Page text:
Six months ago in the Tricare debate between the Department of Defense and Congress, a task force had recommended gradually raising the Tricare Prime annual family fee from $460/year to $1260-$2460/year over the next five years. It’s been nearly 16 years since the last Tricare fee increase, and many veteran’s organizations are increasingly nervous that fee increases can’t be put off indefinitely. Their concern is that the longer it takes to raise fees, the harsher the jump will be. Military families are also worried that doctors will start refusing to treat Tricare patients due to low reimbursement rates.
So what’s new?
Last month the House Armed Services Committee voted to raise Tricare Prime family fees from $460/year to $520/year. This is much smaller than the bipartisan task force (and DoD) had initially proposed. Even if this 13% increase was repeated for four more years, the resulting annual fee would still be under $850.
In addition to the fee hike, the HASC proposed limiting future increases to the rate of inflation applied to retiree pensions. Retiree healthcare expenses would rise at no more than the COLA rate at which their pensions rise. This is substantially less than the DoD recommendation of tying fee increases to the National Health Expenditure Index. The NHEI has been rising at more than 6% per year while the last 25 years of COLAs have averaged less than 3%/year.
Most importantly of all, the bill also would include wording expressing “the sense of Congress” that veterans make sacrifices which “… constitute pre-payment for health care during retirement.” Veteran’s organizations have affirmed for decades that recruiters and the chain of command have verbally promised lifelong healthcare (perhaps even free lifelong healthcare), and have lost the lawsuit at the Supreme Court. (It wasn’t a total loss– one result was the Tricare For Life program for Medicare-eligible military retirees.) The committee’s language doesn’t carry the force of law, but it’s expected to provide a policy precedent that would keep future Congressional sessions from abruptly hiking Tricare fees.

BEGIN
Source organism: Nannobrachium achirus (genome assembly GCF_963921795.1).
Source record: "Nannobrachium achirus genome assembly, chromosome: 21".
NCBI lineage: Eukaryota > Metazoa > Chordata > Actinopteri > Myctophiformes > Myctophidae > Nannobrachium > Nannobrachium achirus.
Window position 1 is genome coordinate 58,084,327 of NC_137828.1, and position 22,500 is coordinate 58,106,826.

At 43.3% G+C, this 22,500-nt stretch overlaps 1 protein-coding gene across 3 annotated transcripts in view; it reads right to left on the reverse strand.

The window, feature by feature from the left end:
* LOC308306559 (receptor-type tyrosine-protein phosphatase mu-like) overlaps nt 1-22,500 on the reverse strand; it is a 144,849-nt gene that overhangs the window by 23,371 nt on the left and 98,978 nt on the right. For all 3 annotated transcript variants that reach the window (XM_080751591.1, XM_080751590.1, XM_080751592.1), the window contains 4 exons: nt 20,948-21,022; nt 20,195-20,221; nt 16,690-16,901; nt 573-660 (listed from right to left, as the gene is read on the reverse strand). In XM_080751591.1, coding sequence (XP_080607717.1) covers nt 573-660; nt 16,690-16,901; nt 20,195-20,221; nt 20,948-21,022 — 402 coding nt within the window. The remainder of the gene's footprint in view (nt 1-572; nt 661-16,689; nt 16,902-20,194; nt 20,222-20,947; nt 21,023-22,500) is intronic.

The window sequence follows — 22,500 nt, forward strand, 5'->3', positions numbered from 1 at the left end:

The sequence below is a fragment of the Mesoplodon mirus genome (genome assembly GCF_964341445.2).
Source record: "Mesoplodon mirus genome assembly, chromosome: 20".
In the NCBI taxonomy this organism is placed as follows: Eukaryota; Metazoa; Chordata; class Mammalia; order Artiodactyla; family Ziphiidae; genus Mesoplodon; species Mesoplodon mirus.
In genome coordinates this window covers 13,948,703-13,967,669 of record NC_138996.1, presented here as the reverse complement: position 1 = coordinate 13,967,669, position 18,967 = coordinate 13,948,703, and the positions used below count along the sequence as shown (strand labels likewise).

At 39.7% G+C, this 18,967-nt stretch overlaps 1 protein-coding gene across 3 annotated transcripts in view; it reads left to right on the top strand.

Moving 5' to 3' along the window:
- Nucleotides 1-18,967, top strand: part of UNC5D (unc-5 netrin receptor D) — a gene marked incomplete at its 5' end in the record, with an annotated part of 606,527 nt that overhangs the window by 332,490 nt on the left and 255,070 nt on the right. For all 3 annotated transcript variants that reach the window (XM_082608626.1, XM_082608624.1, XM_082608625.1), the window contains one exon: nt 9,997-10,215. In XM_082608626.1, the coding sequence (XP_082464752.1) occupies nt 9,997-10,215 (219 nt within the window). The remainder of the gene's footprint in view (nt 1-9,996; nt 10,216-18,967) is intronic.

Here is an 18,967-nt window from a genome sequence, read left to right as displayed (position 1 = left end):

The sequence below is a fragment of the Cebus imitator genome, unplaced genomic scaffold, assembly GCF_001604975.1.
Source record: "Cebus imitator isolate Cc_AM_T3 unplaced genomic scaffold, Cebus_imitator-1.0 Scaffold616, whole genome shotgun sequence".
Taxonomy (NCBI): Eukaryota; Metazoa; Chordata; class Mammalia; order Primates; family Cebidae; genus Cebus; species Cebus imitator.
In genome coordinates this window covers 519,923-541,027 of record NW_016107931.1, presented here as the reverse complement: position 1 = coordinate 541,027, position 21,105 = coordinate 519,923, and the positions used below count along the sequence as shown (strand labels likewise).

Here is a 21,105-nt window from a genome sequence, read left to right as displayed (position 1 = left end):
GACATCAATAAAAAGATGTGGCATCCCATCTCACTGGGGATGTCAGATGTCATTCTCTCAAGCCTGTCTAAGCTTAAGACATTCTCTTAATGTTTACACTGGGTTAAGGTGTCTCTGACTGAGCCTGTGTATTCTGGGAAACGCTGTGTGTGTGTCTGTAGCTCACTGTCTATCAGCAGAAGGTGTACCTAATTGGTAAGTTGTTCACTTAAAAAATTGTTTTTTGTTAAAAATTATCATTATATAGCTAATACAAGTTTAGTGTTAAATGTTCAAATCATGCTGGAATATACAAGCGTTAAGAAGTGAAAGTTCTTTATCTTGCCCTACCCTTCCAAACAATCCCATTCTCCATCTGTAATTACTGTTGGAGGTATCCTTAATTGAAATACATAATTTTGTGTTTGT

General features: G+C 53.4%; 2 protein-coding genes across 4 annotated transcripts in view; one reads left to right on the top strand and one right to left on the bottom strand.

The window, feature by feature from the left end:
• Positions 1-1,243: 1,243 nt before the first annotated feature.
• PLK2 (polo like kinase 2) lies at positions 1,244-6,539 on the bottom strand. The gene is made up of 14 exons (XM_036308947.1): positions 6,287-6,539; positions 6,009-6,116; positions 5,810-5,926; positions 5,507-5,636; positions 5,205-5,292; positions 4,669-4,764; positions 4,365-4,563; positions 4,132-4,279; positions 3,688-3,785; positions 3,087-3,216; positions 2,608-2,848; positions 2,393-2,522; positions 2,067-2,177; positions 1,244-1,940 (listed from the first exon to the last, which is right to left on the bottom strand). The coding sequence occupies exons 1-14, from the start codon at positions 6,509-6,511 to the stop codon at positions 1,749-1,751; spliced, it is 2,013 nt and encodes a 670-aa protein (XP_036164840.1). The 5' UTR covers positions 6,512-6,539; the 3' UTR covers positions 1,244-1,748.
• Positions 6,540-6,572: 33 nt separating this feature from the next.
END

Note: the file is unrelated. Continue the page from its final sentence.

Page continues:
The HASC’s policy appears to have the support of the Senate Armed Services Committee, which two weeks ago approved similar legislation. There would also be minor changes to Tricare copays for medications to make mail-order refills more attractive than pharmacy pickup.
Will these recommendations become law? It’s impossible to predict what could derail these proposals, but they’ve been hammered out by a number of veteran’s organizations and agreed to by the committees of both parties in both houses of Congress. In the past, this type of consensus has been passed into law by Congress and approved by the President. I think all the participants are happy to have put some numbers on the problems and, more importantly, to have created a policy designed to control future increases. Retirees are no longer locked into a healthcare war of attrition that they can only lose once.
Surprisingly, over the last few years, doctors have still been accepting Tricare patients. In fact, the number of Tricare providers in several states has risen. Although this was expected to decline if Tricare fees and reimbursement rates didn’t go up, now the rising trend may continue.
In other news, retired Reserve/National Guard can now purchase Tricare Retired Reserve health insurance online. It requires a visit to a Tricare Service Center or a VA office to get an account, but once that’s been achieved then the rest of the application can be completed online.